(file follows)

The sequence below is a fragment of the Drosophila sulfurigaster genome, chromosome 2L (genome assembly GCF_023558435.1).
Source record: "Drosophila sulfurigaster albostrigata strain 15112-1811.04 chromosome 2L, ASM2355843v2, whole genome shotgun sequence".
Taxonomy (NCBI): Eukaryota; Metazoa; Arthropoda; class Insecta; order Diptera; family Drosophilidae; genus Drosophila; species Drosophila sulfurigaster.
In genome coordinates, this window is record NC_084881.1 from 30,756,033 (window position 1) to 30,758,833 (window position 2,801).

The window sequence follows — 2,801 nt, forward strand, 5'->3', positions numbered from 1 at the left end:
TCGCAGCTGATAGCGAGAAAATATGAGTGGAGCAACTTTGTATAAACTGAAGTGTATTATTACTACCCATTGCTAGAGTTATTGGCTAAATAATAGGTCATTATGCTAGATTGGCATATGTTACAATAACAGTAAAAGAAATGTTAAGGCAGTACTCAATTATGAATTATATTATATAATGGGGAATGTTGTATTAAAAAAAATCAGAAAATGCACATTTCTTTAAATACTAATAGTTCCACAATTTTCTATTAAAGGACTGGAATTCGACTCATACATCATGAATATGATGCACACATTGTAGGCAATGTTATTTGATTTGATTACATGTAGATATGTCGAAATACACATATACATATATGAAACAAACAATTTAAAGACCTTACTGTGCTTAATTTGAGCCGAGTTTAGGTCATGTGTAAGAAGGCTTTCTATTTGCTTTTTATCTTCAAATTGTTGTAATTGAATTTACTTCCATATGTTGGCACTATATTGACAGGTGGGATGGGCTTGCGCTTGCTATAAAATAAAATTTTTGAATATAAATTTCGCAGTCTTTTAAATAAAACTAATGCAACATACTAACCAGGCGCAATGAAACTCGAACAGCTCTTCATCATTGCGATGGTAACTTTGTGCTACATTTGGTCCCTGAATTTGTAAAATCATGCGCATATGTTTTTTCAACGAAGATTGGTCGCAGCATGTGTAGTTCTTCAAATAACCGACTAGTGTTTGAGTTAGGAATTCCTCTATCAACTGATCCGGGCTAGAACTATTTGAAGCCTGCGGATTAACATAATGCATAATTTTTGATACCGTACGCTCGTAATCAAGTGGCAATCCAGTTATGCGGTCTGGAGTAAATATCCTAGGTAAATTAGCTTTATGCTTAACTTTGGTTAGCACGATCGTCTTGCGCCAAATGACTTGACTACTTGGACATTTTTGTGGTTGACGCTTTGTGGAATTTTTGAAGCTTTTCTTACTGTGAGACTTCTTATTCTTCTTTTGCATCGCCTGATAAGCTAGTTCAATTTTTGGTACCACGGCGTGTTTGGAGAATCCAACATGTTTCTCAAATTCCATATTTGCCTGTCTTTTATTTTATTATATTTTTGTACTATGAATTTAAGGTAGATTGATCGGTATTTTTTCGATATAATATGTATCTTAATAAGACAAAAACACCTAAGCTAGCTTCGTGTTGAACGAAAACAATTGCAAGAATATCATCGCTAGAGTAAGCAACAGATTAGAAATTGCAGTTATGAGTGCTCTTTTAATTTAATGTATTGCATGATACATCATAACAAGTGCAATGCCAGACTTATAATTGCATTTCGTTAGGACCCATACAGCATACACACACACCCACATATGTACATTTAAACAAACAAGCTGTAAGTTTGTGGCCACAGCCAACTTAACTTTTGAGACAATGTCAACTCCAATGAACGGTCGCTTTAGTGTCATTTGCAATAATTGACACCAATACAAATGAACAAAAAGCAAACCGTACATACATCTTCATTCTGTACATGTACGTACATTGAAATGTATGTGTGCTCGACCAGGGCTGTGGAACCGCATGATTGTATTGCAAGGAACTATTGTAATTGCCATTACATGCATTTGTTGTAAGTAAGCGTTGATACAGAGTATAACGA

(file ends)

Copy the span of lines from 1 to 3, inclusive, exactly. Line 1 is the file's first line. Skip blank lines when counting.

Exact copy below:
The sequence below is a fragment of the Drosophila sulfurigaster genome, chromosome 2L (genome assembly GCF_023558435.1).
Source record: "Drosophila sulfurigaster albostrigata strain 15112-1811.04 chromosome 2L, ASM2355843v2, whole genome shotgun sequence".
Taxonomy (NCBI): Eukaryota; Metazoa; Arthropoda; class Insecta; order Diptera; family Drosophilidae; genus Drosophila; species Drosophila sulfurigaster.